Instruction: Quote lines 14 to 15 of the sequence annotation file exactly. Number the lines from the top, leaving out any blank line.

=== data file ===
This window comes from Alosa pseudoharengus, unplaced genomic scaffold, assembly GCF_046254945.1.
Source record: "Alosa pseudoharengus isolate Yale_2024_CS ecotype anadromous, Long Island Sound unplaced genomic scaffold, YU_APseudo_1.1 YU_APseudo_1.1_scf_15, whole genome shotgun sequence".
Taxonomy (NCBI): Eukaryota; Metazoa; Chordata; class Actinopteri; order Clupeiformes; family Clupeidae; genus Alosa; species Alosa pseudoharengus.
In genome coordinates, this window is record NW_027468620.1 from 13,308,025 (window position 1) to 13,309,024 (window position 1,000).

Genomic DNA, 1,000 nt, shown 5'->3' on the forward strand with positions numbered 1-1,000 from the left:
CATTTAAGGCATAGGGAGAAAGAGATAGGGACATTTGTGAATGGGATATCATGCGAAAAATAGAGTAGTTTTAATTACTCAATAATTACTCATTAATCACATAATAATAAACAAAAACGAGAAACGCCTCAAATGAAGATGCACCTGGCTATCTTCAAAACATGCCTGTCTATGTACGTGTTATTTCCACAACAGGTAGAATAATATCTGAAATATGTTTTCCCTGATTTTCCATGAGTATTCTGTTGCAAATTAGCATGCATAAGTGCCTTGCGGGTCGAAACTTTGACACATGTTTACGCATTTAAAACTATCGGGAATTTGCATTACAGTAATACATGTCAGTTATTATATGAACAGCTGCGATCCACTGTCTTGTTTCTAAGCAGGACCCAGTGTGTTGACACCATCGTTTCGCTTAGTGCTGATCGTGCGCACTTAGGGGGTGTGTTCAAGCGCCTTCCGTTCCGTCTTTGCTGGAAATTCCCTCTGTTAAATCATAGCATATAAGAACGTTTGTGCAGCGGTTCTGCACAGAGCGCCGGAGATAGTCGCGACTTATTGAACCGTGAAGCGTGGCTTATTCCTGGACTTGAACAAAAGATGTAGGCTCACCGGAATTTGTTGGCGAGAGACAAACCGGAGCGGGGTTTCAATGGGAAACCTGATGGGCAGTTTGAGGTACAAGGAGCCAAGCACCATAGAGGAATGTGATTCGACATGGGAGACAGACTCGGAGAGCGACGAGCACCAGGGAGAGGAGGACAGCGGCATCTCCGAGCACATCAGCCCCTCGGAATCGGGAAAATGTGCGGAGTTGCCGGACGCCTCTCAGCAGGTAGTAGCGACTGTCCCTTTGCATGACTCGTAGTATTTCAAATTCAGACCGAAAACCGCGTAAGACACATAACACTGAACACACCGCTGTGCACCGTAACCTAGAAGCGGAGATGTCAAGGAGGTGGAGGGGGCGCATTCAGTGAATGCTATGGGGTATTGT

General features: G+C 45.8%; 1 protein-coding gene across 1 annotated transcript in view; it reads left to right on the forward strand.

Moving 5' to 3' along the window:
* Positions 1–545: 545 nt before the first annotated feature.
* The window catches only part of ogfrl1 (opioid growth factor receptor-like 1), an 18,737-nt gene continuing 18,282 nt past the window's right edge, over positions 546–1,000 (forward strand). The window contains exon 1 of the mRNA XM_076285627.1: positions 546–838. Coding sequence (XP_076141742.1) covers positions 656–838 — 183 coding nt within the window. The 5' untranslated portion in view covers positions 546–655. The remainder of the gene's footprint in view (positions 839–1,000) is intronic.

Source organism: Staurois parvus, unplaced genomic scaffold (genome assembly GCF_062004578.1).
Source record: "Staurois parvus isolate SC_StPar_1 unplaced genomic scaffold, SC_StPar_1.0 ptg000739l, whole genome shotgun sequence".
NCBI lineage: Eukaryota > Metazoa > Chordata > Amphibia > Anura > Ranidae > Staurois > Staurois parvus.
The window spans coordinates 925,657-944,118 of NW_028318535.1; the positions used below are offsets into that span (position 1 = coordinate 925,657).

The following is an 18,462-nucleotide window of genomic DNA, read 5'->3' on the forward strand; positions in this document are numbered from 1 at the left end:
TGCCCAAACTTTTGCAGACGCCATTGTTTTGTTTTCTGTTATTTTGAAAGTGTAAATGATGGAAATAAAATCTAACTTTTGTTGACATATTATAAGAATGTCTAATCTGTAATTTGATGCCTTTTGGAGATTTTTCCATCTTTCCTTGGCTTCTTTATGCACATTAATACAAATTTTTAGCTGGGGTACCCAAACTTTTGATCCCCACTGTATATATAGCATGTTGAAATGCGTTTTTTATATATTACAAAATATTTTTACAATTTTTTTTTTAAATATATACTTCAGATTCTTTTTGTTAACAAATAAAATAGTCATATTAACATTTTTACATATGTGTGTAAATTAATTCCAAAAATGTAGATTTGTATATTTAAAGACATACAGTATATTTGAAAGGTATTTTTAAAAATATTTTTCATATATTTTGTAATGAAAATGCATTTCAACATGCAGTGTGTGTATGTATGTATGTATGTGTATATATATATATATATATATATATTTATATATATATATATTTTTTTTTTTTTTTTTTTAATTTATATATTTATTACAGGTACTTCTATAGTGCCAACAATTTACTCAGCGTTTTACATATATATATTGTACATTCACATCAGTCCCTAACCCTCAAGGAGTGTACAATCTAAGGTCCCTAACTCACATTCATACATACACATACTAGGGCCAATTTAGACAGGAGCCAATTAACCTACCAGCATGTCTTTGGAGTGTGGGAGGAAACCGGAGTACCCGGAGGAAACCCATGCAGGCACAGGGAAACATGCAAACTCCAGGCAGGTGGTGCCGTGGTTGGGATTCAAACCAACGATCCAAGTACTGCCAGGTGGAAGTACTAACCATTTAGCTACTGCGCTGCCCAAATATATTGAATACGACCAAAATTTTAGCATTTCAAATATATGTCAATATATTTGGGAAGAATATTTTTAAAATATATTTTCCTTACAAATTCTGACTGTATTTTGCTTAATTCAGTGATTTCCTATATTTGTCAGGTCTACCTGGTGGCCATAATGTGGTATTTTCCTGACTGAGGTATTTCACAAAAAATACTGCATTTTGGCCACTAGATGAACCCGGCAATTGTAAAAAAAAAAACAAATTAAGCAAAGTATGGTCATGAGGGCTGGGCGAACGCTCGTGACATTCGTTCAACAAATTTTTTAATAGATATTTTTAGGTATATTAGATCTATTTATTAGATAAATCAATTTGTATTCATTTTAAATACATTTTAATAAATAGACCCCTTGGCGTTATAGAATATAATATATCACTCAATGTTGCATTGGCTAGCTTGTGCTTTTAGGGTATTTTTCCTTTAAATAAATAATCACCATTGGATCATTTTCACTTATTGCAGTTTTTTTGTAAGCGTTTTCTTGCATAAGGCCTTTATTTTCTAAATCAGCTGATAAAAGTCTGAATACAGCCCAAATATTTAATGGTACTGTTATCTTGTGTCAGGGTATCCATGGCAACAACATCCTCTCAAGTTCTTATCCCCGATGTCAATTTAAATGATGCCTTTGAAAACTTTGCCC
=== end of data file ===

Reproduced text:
The window spans coordinates 925,657-944,118 of NW_028318535.1; the positions used below are offsets into that span (position 1 = coordinate 925,657).

The following is an 18,462-nucleotide window of genomic DNA, read 5'->3' on the forward strand; positions in this document are numbered from 1 at the left end: